The Washington PostDemocracy Dies in Darkness

Macron wants his wife to have an official role. The French aren’t so sure.

French President Emmanuel Macron and wife Brigitte Macron at the Elysee Palace in Paris on July 20. (Michel Euler/AP)

At first, the French were charmed by Brigitte Macron, the 64-year-old wife — and former high school teacher — of France’s new president, 23 years her junior.

But do they really want “Brigitte,” as she is known here, to have an official public role — complete with a title, an office and a budget, all paid for by taxpayers? Not so much.

By Monday, about 200,000 people had signed an online petition against Brigitte Macron being given an official role, a repeated desire of her husband. The petition is the latest blow to the president's image, whose approval ratings have continued to fall over his dogged refusal to back down on budget cuts.

Although elected in a landslide in May, only 36 percent of French people now approve of their president, according to recent polls.

“There is no reason for the wife of the head of state to get a budget out of public funds,” reads the petition’s text, written by Thierry Paul Valette, a writer, artist and activist.

Valette did not respond to a request for comment Monday.

“We fiercely denounce all the sexist attacks against Brigitte Macron, and we do not in any way seek to question her competence. But in a time of moralizing French public life … we cannot sanction the creation of a special status for the spouse of President Macron.”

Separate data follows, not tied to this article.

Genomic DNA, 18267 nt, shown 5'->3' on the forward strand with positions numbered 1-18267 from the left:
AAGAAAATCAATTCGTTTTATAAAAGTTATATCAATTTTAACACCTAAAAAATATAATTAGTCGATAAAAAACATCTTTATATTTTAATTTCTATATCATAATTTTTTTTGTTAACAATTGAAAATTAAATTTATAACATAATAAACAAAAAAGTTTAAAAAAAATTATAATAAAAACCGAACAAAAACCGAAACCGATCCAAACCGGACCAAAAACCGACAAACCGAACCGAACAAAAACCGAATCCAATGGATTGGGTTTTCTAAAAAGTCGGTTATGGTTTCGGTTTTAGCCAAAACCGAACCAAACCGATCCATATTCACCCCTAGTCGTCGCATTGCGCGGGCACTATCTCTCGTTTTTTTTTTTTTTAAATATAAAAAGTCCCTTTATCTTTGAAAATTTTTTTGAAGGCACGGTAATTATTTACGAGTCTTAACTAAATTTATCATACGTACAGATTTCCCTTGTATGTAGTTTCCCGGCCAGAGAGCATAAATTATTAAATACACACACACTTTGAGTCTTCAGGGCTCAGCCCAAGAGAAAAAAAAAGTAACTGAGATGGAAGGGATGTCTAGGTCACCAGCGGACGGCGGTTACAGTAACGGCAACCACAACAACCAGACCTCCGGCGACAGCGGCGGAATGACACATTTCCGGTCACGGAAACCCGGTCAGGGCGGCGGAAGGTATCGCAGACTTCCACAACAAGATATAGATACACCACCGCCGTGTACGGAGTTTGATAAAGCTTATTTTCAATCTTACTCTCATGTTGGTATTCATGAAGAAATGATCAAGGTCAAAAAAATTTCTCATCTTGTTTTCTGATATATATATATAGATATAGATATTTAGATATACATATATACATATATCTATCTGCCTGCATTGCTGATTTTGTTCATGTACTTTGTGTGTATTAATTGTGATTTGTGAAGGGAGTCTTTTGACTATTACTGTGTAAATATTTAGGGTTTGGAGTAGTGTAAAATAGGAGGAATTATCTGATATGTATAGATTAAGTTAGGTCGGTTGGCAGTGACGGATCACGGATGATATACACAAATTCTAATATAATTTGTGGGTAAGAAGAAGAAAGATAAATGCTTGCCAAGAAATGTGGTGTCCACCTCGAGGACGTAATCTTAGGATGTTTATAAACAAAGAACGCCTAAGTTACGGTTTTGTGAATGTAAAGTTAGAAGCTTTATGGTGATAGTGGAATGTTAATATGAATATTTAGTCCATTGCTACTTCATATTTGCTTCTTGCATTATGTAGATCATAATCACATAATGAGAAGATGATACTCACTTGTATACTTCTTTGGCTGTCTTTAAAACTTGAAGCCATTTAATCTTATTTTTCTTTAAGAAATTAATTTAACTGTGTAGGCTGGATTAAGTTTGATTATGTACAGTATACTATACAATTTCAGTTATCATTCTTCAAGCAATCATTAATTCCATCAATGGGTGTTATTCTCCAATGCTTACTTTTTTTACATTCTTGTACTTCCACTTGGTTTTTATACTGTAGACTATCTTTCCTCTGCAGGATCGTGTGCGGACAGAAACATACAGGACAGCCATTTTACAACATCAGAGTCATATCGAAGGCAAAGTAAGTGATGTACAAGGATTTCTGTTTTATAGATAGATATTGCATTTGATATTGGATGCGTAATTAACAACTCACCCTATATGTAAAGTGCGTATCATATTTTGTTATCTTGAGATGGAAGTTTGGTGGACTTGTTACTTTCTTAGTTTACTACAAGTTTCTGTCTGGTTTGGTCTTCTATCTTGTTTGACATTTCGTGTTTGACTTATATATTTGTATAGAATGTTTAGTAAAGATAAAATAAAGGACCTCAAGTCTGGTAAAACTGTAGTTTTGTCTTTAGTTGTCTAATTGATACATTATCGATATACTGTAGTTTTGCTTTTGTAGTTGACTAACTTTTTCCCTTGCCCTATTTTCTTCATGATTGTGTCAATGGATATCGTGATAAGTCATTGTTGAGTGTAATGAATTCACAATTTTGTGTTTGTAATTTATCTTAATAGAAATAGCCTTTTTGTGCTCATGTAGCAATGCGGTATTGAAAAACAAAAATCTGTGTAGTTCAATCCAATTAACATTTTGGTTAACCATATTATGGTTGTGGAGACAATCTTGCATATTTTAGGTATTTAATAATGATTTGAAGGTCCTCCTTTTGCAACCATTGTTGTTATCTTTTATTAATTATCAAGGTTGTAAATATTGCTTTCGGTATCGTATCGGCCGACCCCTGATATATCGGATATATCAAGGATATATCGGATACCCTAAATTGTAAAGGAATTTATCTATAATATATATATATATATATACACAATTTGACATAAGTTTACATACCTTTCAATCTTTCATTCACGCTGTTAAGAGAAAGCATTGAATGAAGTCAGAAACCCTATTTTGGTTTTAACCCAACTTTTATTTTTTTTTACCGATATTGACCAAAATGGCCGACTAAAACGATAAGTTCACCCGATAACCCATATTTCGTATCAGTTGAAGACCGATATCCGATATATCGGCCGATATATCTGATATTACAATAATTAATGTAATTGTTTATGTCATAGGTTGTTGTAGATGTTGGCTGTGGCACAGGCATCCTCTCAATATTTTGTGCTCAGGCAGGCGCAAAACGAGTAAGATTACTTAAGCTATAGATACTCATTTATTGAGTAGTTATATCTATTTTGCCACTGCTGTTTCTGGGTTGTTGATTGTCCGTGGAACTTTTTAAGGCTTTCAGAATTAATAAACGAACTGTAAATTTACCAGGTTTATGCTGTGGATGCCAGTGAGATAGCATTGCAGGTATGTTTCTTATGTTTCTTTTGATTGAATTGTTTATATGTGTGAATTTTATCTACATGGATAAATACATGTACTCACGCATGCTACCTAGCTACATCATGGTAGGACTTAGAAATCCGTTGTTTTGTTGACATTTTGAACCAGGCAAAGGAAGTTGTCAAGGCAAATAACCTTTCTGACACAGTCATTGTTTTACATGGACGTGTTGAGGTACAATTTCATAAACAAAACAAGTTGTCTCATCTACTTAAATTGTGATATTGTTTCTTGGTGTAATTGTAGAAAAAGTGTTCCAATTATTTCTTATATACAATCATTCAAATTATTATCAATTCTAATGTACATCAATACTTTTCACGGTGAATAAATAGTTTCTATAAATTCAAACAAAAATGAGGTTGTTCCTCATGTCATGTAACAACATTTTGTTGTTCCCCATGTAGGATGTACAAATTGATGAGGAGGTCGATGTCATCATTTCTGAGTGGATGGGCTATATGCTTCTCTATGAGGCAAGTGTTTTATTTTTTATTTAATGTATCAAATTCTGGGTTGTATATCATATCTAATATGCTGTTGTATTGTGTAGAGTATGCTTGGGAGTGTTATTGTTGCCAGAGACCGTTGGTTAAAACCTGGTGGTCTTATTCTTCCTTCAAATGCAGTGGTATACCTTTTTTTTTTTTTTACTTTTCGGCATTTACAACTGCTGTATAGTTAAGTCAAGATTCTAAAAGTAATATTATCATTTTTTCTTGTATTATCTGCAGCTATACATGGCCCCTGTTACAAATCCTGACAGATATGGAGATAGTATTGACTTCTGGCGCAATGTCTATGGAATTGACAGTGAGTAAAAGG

Nearing 100 days in office, Macron starts showing his true ambitions

During the presidential campaign earlier this year, Emmanuel Macron frequently said that he wanted his wife to have an official, defined status as first lady — along with “a fully public role.”

“I want there to be a defined role for her, and I will ask for a proposal to be presented on how to proceed in that regard,” he said on the campaign trail.

In an arrangement that Macron described then as a “kind of French hypocrisy,” the spouses of presidents do receive security guards, office space and a small staff — all of which is paid from the budget of the Elysee Palace.

By contrast, creating any kind of official position for Brigitte Macron would require an additional and separate allotment of public funds.

The controversy has erupted in part because Macron has made “moralizing public life” such a central priority of his young administration.

“Today, the principal danger to democracy is the persistence of breaches of honesty among politicians whose behavior is unworthy of the position of representative of the people,” read his campaign platform. A public spending scandal took down the campaign of François Fillon, one of Macron’s right-wing opponents in the election, who was accused of siphoning nearly 900,000 euros in public funds to pay his wife and children for jobs they did not do.

The other issue is optics. Since the election, Macron has alarmed some in France by an embrace of what critics have called monarchical tendencies. He rarely speaks to journalists and prefers to deliver addresses in the hallowed halls of Versailles, a place deeply associated with absolute monarchy. He has also shown an unwillingness to suffer critics. As he told troops in July, in the throes of a public dispute over military spending cuts, “I am your boss. … I need no pressure and no commentary.”

This, for many signatories of the petition, was the real offense behind Macron’s desire to bestow on his wife an official position, especially one with a budget of its own.

Macron's official proposal on the matter is expected in the fall.

President Trump praised French first lady Brigitte Macron’s physique July 13, during his meeting with French President Emmanuel Macron. (Video: Emmanuel Macron/Facebook)